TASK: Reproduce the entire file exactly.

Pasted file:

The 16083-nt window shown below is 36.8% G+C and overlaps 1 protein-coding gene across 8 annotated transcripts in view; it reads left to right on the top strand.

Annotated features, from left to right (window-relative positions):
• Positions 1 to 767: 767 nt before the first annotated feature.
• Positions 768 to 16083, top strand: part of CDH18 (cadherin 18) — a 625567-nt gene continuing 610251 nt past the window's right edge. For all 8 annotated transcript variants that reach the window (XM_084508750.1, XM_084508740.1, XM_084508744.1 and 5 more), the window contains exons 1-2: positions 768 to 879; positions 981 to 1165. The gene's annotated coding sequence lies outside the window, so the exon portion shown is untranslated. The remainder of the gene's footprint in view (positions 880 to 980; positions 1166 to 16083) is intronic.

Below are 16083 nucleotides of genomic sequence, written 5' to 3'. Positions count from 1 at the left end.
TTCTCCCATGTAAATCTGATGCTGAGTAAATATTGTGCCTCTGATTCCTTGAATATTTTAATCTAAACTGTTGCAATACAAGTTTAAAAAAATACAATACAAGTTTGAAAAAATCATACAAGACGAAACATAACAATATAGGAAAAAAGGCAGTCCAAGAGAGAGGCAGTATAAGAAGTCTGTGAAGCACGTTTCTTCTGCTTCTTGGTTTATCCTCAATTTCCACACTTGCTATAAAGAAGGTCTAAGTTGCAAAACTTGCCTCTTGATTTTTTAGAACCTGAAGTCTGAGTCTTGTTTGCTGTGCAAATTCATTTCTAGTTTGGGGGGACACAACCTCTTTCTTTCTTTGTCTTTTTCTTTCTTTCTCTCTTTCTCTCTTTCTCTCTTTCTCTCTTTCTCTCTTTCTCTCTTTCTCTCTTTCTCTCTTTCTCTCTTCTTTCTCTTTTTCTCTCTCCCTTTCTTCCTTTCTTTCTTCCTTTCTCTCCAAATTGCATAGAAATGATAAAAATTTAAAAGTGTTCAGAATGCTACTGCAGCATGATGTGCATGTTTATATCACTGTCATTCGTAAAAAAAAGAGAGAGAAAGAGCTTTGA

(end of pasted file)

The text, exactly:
The 16083-nt window shown below is 36.8% G+C and overlaps 1 protein-coding gene across 8 annotated transcripts in view; it reads left to right on the top strand.

Annotated features, from left to right (window-relative positions):
• Positions 1 to 767: 767 nt before the first annotated feature.
• Positions 768 to 16083, top strand: part of CDH18 (cadherin 18) — a 625567-nt gene continuing 610251 nt past the window's right edge. For all 8 annotated transcript variants that reach the window (XM_084508750.1, XM_084508740.1, XM_084508744.1 and 5 more), the window contains exons 1-2: positions 768 to 879; positions 981 to 1165. The gene's annotated coding sequence lies outside the window, so the exon portion shown is untranslated. The remainder of the gene's footprint in view (positions 880 to 980; positions 1166 to 16083) is intronic.

Below are 16083 nucleotides of genomic sequence, written 5' to 3'. Positions count from 1 at the left end.
TTCTCCCATGTAAATCTGATGCTGAGTAAATATTGTGCCTCTGATTCCTTGAATATTTTAATCTAAACTGTTGCAATACAAGTTTAAAAAAATACAATACAAGTTTGAAAAAATCATACAAGACGAAACATAACAATATAGGAAAAAAGGCAGTCCAAGAGAGAGGCAGTATAAGAAGTCTGTGAAGCACGTTTCTTCTGCTTCTTGGTTTATCCTCAATTTCCACACTTGCTATAAAGAAGGTCTAAGTTGCAAAACTTGCCTCTTGATTTTTTAGAACCTGAAGTCTGAGTCTTGTTTGCTGTGCAAATTCATTTCTAGTTTGGGGGGACACAACCTCTTTCTTTCTTTGTCTTTTTCTTTCTTTCTCTCTTTCTCTCTTTCTCTCTTTCTCTCTTTCTCTCTTTCTCTCTTTCTCTCTTTCTCTCTTTCTCTCTTCTTTCTCTTTTTCTCTCTCCCTTTCTTCCTTTCTTTCTTCCTTTCTCTCCAAATTGCATAGAAATGATAAAAATTTAAAAGTGTTCAGAATGCTACTGCAGCATGATGTGCATGTTTATATCACTGTCATTCGTAAAAAAAAGAGAGAGAAAGAGCTTTGA